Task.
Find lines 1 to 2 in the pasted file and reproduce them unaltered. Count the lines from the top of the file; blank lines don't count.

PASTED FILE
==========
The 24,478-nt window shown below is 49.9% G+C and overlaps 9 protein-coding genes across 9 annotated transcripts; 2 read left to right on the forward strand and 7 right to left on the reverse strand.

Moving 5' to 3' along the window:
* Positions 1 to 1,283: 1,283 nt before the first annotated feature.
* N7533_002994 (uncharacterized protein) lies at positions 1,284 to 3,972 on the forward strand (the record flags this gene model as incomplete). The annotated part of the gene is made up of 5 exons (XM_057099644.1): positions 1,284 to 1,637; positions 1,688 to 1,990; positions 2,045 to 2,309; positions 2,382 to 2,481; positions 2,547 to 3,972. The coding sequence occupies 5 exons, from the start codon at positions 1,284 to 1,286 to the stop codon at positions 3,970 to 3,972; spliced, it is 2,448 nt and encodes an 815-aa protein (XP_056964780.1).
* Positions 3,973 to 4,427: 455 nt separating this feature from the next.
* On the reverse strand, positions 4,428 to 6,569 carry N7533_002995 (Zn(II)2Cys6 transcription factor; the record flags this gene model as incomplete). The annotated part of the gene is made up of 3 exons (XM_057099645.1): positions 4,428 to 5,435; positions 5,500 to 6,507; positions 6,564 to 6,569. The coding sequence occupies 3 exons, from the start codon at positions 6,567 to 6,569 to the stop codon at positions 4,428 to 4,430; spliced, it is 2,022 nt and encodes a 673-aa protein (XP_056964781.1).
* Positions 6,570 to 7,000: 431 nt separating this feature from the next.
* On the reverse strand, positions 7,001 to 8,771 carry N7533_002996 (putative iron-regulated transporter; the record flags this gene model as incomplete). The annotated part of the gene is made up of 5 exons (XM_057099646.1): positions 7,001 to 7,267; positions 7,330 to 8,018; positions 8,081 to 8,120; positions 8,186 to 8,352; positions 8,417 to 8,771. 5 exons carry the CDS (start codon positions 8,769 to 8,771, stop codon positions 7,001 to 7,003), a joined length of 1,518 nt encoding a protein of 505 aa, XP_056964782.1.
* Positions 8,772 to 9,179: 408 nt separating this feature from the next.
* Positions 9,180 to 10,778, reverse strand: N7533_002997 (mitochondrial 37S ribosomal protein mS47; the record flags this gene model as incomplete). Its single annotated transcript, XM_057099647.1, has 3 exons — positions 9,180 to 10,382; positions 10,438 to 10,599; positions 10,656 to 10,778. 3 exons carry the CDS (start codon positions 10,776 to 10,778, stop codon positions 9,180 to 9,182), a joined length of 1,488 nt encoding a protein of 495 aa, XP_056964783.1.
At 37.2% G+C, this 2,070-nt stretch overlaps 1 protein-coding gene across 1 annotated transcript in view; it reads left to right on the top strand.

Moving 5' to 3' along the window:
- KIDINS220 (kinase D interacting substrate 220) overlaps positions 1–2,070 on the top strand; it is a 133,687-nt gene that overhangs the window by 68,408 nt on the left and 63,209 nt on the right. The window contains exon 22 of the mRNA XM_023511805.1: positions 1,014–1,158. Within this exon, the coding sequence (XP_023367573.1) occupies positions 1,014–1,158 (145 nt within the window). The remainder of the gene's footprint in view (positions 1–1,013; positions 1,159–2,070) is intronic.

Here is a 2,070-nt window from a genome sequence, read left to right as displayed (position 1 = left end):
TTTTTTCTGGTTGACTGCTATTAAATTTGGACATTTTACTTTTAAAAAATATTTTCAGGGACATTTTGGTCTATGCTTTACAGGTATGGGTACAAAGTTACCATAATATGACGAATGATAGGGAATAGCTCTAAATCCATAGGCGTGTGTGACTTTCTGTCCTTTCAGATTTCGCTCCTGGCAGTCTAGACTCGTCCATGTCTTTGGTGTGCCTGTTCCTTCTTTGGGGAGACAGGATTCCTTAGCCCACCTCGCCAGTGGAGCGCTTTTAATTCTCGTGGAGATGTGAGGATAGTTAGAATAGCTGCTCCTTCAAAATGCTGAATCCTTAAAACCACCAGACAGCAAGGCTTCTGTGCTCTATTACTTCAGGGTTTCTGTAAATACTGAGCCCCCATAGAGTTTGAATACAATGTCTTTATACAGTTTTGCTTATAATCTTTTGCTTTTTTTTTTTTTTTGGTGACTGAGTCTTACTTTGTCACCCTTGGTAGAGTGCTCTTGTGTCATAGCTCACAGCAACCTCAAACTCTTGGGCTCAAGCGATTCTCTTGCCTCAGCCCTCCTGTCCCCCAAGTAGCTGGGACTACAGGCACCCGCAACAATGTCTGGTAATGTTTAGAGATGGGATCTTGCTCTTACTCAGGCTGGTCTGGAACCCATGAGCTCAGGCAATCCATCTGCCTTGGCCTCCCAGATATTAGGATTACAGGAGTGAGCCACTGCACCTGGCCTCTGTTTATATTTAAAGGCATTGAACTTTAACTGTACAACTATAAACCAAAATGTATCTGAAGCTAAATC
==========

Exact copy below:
The 24,478-nt window shown below is 49.9% G+C and overlaps 9 protein-coding genes across 9 annotated transcripts; 2 read left to right on the forward strand and 7 right to left on the reverse strand.

Moving 5' to 3' along the window: